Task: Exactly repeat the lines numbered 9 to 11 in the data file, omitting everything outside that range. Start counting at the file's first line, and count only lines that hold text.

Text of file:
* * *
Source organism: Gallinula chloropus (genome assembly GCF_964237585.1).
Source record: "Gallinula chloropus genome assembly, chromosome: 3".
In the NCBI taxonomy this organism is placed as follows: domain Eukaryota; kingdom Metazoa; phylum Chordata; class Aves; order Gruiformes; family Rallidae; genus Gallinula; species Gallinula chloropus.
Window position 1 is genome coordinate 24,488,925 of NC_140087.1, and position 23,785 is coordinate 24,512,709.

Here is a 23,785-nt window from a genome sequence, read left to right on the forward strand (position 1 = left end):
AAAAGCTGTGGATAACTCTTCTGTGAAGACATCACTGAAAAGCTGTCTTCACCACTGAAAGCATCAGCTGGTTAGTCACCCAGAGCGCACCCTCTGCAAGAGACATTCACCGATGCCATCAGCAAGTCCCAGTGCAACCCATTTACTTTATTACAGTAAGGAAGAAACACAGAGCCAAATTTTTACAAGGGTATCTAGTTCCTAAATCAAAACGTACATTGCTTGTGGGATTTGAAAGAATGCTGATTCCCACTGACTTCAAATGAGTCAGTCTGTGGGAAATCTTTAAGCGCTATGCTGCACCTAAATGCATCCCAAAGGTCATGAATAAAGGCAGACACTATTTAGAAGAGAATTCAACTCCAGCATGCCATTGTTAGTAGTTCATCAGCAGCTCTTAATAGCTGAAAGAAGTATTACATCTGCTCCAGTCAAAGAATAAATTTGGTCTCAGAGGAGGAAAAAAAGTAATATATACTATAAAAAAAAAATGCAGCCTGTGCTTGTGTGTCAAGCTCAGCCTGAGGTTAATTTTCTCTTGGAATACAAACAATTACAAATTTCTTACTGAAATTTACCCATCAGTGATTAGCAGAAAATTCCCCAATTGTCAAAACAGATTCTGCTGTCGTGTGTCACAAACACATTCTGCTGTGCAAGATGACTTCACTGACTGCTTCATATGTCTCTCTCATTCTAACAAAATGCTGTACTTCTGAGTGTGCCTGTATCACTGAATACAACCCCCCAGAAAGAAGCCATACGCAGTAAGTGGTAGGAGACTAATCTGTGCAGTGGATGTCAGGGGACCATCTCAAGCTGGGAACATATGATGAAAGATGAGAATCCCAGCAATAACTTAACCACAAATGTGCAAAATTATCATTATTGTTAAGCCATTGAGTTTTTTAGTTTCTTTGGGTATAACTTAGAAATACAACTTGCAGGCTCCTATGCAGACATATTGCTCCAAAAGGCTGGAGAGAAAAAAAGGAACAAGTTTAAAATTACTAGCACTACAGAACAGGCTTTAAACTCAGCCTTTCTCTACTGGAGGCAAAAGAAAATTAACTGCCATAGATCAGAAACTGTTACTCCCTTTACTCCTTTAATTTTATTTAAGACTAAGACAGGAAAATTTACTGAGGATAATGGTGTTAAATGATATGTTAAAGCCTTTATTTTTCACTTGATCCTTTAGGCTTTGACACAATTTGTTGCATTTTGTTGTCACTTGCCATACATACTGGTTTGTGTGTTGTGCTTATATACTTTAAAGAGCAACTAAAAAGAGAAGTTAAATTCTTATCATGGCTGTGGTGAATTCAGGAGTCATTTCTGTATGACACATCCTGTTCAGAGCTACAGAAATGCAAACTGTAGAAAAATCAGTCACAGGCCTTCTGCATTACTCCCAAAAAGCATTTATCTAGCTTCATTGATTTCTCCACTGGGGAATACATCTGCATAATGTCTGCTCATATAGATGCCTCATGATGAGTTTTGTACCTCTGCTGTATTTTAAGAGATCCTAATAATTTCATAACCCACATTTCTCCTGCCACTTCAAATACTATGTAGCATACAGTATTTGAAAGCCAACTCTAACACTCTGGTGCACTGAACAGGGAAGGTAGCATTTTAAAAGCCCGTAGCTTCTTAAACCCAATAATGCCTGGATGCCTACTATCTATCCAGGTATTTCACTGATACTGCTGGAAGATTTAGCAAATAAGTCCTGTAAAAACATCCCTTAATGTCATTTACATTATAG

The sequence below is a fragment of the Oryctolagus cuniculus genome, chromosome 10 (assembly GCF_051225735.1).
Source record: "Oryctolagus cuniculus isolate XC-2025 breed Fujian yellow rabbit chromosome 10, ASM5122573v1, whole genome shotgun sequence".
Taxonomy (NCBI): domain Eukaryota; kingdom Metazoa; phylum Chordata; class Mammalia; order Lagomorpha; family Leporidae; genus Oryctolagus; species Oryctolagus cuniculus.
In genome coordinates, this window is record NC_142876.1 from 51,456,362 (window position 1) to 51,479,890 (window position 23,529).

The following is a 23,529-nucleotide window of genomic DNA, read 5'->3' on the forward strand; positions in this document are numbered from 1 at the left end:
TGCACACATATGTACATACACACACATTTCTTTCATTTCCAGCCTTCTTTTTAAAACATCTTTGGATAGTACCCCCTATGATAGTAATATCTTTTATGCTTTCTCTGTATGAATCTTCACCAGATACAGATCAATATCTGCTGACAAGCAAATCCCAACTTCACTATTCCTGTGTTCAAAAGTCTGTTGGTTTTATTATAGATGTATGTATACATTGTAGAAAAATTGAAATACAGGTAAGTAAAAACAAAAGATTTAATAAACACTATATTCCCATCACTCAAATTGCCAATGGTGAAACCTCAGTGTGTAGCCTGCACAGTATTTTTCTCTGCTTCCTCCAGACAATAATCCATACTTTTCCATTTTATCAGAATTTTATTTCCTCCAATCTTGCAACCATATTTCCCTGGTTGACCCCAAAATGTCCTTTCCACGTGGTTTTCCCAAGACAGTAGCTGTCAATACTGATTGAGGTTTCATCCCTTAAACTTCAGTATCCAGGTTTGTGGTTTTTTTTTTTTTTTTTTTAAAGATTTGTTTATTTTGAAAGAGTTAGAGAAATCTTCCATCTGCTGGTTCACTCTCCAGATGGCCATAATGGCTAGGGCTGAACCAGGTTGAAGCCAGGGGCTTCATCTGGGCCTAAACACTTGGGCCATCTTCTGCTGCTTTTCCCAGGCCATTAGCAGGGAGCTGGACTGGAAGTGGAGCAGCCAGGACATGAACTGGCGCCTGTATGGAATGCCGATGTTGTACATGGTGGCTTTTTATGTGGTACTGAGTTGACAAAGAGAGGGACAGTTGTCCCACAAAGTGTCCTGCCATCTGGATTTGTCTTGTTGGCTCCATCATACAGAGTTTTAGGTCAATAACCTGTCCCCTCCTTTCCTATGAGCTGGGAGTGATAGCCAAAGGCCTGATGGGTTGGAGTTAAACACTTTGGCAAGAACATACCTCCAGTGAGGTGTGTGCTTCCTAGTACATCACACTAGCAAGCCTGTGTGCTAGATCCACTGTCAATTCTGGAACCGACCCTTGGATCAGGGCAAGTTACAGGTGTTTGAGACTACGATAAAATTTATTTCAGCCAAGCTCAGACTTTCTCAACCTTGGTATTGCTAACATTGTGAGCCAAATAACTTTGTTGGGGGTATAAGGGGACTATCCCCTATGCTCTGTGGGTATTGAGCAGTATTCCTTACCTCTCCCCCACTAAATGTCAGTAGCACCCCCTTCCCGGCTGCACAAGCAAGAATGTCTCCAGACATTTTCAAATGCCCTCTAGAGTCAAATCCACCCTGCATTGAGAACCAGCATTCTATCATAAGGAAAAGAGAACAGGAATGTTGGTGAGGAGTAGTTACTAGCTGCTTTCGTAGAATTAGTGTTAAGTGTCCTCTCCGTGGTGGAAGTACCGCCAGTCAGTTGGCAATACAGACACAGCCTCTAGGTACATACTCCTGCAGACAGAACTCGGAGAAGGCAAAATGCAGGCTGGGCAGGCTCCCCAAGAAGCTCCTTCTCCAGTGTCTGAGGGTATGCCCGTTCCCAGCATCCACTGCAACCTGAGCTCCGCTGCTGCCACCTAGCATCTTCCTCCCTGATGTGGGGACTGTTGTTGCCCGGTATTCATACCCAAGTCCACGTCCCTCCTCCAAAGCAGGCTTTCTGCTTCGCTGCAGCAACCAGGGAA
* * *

Taxonomy (NCBI): domain Eukaryota; kingdom Metazoa; phylum Chordata; class Mammalia; order Lagomorpha; family Leporidae; genus Oryctolagus; species Oryctolagus cuniculus.
In genome coordinates, this window is record NC_142876.1 from 51,456,362 (window position 1) to 51,479,890 (window position 23,529).

The following is a 23,529-nucleotide window of genomic DNA, read 5'->3' on the forward strand; positions in this document are numbered from 1 at the left end: